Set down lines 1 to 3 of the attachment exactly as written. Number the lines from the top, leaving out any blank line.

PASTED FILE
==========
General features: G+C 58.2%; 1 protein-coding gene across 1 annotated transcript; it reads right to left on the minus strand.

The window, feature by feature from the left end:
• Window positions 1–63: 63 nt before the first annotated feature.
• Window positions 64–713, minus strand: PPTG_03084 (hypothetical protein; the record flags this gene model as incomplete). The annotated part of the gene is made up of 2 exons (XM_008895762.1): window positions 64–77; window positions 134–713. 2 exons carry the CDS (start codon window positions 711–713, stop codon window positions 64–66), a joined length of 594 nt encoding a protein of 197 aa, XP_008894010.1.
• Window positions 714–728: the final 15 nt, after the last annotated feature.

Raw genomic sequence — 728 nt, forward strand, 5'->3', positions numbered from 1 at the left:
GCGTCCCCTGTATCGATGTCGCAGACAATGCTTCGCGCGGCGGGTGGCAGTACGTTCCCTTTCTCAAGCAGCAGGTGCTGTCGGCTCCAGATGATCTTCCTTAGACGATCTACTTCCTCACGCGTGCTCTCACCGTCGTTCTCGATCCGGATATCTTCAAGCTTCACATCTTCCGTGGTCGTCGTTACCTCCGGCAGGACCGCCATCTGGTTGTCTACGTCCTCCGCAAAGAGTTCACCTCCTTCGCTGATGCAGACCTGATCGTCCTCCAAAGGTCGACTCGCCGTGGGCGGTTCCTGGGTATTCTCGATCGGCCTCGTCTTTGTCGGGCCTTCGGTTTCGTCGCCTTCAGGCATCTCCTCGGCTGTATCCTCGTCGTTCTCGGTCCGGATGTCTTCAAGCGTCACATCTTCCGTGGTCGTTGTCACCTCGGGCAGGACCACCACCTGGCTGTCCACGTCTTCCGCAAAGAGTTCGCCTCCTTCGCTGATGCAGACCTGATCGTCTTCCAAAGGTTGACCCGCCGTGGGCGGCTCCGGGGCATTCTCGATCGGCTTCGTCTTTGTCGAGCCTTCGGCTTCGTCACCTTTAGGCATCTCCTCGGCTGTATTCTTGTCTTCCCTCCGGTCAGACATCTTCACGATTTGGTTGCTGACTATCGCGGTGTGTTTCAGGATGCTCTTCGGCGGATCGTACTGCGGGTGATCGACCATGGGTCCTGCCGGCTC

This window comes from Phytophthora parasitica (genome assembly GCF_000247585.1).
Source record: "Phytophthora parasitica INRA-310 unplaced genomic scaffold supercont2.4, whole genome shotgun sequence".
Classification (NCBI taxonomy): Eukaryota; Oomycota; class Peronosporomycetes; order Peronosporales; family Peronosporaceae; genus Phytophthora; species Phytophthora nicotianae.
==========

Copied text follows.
General features: G+C 58.2%; 1 protein-coding gene across 1 annotated transcript; it reads right to left on the minus strand.

The window, feature by feature from the left end:
• Window positions 1–63: 63 nt before the first annotated feature.